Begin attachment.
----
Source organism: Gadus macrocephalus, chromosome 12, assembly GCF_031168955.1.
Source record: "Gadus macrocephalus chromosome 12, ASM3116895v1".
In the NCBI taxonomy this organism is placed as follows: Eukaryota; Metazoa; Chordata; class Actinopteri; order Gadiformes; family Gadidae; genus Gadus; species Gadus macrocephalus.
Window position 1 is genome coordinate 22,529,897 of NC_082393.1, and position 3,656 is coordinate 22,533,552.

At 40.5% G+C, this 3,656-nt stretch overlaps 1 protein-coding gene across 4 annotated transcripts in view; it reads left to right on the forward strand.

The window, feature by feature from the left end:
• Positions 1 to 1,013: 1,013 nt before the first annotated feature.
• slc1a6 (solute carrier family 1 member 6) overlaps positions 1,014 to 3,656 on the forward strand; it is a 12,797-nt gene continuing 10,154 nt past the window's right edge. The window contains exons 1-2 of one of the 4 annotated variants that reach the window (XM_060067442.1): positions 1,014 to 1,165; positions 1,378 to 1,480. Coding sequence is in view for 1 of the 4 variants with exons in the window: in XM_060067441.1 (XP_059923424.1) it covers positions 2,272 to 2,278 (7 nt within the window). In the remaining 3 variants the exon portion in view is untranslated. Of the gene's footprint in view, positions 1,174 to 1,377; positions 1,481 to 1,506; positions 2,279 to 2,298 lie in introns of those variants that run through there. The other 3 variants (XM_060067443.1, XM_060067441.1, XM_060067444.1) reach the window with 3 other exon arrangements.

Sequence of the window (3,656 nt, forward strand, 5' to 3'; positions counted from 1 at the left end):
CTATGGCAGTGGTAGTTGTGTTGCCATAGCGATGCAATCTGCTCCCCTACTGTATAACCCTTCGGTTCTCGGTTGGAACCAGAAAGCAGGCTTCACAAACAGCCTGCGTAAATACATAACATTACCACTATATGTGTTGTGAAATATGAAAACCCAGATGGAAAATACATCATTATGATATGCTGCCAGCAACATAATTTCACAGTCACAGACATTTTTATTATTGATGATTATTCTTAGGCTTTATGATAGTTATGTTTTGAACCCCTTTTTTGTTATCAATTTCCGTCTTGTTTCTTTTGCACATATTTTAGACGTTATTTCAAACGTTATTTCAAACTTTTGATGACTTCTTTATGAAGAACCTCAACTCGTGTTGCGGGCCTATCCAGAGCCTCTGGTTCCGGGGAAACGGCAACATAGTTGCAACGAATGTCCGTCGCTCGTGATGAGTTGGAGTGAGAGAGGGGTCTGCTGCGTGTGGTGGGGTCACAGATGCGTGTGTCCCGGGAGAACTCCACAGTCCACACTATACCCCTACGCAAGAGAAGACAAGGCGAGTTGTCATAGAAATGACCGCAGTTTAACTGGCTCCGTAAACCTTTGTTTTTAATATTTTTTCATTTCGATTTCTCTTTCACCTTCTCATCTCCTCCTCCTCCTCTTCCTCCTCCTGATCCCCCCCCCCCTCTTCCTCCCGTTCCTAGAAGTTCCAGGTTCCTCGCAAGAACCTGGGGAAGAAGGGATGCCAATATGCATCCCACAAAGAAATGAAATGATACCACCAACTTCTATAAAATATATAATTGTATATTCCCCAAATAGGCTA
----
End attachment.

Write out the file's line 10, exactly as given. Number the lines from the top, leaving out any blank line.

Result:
CTATGGCAGTGGTAGTTGTGTTGCCATAGCGATGCAATCTGCTCCCCTACTGTATAACCCTTCGGTTCTCGGTTGGAACCAGAAAGCAGGCTTCACAAACAGCCTGCGTAAATACATAACATTACCACTATATGTGTTGTGAAATATGAAAACCCAGATGGAAAATACATCATTATGATATGCTGCCAGCAACATAATTTCACAGTCACAGACATTTTTATTATTGATGATTATTCTTAGGCTTTATGATAGTTATGTTTTGAACCCCTTTTTTGTTATCAATTTCCGTCTTGTTTCTTTTGCACATATTTTAGACGTTATTTCAAACGTTATTTCAAACTTTTGATGACTTCTTTATGAAGAACCTCAACTCGTGTTGCGGGCCTATCCAGAGCCTCTGGTTCCGGGGAAACGGCAACATAGTTGCAACGAATGTCCGTCGCTCGTGATGAGTTGGAGTGAGAGAGGGGTCTGCTGCGTGTGGTGGGGTCACAGATGCGTGTGTCCCGGGAGAACTCCACAGTCCACACTATACCCCTACGCAAGAGAAGACAAGGCGAGTTGTCATAGAAATGACCGCAGTTTAACTGGCTCCGTAAACCTTTGTTTTTAATATTTTTTCATTTCGATTTCTCTTTCACCTTCTCATCTCCTCCTCCTCCTCTTCCTCCTCCTGATCCCCCCCCCCCTCTTCCTCCCGTTCCTAGAAGTTCCAGGTTCCTCGCAAGAACCTGGGGAAGAAGGGATGCCAATATGCATCCCACAAAGAAATGAAATGATACCACCAACTTCTATAAAATATATAATTGTATATTCCCCAAATAGGCTA